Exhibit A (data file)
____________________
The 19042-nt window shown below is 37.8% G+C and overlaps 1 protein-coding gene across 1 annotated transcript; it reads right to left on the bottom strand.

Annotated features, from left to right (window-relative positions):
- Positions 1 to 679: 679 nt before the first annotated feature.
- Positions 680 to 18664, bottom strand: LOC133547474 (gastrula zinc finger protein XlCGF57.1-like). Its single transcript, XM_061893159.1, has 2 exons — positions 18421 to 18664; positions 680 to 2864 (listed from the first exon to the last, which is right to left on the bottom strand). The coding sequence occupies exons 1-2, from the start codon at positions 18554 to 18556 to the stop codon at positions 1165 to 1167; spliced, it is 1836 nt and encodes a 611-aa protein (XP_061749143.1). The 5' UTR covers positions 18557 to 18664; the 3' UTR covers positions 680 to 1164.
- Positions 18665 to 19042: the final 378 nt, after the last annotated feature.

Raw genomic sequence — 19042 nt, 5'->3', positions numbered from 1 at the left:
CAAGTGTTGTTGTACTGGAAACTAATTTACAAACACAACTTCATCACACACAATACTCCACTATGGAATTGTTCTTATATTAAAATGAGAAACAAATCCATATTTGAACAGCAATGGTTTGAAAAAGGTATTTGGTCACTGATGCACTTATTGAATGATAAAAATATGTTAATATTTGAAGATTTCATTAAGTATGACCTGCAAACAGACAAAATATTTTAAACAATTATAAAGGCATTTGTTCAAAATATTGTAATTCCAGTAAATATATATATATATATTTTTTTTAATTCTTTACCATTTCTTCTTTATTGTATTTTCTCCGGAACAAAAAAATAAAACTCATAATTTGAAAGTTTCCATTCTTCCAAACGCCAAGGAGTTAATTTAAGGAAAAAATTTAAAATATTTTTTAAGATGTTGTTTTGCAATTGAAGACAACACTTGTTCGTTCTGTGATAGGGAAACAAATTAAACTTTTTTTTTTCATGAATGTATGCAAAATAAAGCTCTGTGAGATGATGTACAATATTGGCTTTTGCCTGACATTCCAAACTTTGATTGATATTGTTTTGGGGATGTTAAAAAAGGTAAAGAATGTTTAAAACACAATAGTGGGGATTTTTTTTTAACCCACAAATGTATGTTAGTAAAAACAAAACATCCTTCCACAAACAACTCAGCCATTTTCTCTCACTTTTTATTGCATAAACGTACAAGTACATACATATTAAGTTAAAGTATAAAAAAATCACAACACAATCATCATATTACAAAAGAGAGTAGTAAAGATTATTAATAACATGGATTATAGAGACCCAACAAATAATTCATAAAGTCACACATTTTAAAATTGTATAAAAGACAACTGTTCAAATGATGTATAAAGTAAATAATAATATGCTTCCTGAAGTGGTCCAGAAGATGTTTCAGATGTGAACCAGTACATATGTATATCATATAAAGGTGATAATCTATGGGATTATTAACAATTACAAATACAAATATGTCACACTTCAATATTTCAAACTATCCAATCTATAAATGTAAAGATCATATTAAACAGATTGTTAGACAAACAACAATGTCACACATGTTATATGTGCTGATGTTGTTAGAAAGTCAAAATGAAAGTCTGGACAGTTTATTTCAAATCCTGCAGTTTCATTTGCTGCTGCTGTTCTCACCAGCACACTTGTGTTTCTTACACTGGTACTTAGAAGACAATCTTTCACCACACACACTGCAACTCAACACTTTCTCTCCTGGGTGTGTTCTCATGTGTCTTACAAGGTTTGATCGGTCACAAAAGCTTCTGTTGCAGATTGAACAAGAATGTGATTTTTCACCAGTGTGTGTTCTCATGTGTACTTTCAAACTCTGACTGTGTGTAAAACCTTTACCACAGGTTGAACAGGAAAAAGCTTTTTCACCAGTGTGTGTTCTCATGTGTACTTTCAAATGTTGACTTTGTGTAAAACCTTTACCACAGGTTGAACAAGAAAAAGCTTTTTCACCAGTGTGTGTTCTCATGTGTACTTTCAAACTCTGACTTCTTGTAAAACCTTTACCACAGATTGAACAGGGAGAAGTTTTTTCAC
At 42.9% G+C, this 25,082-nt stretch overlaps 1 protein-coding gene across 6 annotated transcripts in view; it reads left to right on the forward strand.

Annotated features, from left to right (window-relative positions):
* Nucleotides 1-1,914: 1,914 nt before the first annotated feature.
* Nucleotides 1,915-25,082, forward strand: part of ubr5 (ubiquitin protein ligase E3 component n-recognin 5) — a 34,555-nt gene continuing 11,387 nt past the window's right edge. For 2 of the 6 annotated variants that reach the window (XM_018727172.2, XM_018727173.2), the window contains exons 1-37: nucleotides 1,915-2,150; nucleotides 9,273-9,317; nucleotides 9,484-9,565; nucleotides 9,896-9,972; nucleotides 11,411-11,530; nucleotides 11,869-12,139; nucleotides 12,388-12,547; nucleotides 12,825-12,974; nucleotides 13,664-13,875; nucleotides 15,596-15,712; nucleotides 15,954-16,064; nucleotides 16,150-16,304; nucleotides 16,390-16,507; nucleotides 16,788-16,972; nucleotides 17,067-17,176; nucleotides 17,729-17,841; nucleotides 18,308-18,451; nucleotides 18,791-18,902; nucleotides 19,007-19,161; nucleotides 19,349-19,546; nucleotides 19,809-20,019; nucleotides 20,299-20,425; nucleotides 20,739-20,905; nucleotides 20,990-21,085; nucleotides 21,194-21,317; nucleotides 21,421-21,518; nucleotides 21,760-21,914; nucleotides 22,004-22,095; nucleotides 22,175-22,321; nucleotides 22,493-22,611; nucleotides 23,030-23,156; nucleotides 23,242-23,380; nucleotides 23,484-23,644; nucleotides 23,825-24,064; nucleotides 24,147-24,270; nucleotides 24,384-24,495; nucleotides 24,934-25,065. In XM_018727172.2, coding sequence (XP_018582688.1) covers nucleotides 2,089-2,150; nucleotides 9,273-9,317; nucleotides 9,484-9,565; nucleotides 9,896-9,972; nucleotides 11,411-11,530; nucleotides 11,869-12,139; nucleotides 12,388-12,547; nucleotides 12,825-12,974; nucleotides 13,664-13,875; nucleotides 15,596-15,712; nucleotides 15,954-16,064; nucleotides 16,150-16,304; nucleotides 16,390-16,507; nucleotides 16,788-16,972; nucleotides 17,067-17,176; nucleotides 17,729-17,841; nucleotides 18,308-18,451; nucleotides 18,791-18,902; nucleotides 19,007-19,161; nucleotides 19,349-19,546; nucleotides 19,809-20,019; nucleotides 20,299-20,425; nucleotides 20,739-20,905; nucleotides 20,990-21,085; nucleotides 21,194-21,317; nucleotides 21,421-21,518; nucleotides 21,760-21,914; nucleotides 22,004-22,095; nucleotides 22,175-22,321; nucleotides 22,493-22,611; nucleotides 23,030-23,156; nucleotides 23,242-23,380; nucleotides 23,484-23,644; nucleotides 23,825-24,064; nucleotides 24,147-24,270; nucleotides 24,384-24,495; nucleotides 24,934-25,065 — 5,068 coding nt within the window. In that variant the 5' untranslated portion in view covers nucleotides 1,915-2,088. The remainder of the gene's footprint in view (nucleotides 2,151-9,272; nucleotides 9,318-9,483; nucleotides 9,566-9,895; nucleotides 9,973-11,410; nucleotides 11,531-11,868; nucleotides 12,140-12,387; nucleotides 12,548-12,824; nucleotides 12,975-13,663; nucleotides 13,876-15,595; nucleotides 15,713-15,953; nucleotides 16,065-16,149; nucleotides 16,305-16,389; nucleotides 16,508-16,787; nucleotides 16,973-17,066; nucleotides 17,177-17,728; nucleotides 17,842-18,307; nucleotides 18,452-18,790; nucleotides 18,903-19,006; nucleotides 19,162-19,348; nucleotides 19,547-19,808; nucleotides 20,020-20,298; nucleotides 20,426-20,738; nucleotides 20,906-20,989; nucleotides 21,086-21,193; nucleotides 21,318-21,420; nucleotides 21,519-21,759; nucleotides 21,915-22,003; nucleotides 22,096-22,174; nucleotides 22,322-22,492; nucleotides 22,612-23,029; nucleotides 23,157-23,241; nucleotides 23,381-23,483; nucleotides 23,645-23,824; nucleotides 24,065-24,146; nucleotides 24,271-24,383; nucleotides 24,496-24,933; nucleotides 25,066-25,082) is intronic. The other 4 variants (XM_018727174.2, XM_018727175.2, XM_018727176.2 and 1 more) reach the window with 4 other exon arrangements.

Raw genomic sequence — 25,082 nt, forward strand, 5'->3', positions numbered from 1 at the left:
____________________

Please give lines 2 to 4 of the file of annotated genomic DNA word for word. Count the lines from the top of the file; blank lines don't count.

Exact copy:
Annotated features, from left to right (window-relative positions):
- Positions 1 to 679: 679 nt before the first annotated feature.
- Positions 680 to 18664, bottom strand: LOC133547474 (gastrula zinc finger protein XlCGF57.1-like). Its single transcript, XM_061893159.1, has 2 exons — positions 18421 to 18664; positions 680 to 2864 (listed from the first exon to the last, which is right to left on the bottom strand). The coding sequence occupies exons 1-2, from the start codon at positions 18554 to 18556 to the stop codon at positions 1165 to 1167; spliced, it is 1836 nt and encodes a 611-aa protein (XP_061749143.1). The 5' UTR covers positions 18557 to 18664; the 3' UTR covers positions 680 to 1164.